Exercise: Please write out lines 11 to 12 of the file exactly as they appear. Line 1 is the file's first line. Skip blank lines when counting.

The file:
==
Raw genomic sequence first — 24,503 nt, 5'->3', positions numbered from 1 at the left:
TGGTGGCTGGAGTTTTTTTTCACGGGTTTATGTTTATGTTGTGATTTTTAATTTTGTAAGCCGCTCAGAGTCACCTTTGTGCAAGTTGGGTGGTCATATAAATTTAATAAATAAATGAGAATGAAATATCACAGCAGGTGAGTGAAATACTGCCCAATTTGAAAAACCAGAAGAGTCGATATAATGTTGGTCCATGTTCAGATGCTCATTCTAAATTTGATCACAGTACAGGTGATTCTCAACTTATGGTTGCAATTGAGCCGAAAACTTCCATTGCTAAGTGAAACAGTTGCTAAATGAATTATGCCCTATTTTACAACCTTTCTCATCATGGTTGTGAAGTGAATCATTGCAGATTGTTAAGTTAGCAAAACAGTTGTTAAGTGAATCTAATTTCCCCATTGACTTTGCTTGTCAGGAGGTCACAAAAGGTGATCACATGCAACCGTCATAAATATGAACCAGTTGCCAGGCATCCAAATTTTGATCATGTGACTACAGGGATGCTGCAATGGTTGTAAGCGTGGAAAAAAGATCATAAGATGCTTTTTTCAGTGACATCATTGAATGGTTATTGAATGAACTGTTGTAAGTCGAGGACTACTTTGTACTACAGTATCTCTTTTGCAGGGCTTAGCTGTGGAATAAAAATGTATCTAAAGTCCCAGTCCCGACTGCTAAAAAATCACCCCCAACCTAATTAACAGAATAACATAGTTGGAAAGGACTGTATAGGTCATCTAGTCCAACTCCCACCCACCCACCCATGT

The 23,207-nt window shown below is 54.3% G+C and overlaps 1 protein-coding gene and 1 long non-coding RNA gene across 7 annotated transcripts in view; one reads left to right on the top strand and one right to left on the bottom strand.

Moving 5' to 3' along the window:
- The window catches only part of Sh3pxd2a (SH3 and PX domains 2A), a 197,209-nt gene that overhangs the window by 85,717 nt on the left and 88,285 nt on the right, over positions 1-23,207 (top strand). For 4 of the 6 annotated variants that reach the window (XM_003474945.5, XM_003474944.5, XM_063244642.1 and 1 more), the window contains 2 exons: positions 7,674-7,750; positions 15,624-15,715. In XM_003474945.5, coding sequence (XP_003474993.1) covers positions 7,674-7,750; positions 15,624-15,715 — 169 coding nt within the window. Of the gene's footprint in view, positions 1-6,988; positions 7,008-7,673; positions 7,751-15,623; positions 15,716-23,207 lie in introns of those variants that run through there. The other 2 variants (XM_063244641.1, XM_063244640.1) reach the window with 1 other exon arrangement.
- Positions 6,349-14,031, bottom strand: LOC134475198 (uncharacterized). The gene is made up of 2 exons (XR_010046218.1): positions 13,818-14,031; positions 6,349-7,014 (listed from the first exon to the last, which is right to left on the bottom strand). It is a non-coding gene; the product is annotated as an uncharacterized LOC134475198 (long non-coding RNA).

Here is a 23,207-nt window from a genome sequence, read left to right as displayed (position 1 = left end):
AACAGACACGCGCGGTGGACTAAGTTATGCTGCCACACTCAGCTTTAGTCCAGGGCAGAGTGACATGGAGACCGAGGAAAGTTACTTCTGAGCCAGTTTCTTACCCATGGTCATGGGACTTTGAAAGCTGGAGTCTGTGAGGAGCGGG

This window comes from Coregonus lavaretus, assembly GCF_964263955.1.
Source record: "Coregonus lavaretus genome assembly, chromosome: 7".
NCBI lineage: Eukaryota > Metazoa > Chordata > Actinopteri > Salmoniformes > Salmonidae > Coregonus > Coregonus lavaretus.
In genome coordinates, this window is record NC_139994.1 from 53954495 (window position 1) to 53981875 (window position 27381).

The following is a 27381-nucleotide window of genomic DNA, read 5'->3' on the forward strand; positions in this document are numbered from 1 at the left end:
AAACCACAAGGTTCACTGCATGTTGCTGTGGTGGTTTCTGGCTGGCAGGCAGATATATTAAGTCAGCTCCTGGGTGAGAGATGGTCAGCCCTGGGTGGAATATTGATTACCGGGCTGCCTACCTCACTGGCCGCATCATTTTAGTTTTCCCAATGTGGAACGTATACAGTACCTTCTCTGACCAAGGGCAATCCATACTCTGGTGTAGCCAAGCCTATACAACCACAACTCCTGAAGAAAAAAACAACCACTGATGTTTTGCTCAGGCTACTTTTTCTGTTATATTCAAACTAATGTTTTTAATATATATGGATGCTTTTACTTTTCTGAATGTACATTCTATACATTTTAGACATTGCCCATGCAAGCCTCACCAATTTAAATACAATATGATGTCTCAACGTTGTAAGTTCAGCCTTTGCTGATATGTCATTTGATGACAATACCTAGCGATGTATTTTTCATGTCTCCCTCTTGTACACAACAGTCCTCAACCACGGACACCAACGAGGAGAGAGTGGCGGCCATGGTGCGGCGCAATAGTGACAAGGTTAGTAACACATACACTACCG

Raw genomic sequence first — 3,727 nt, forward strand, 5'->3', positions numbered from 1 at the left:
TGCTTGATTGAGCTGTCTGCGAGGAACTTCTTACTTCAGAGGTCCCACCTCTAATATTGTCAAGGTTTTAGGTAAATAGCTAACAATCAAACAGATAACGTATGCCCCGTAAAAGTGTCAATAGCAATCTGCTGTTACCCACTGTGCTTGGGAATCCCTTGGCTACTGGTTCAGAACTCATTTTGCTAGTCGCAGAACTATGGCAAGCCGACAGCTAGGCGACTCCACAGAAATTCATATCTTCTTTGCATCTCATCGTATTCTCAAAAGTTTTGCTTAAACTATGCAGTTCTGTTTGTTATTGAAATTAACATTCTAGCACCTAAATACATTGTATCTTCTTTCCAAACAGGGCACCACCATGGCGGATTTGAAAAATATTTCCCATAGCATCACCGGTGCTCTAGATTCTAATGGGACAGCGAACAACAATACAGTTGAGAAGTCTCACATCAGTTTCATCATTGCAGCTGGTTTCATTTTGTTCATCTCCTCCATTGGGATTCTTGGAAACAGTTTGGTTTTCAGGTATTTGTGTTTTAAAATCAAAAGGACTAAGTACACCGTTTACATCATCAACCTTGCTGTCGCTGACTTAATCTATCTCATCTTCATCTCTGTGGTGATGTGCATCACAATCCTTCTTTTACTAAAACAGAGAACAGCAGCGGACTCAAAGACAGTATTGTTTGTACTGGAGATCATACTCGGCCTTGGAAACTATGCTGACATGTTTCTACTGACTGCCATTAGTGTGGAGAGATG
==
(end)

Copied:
NCBI lineage: Eukaryota > Metazoa > Chordata > Actinopteri > Salmoniformes > Salmonidae > Coregonus > Coregonus lavaretus.
In genome coordinates, this window is record NC_139994.1 from 53954495 (window position 1) to 53981875 (window position 27381).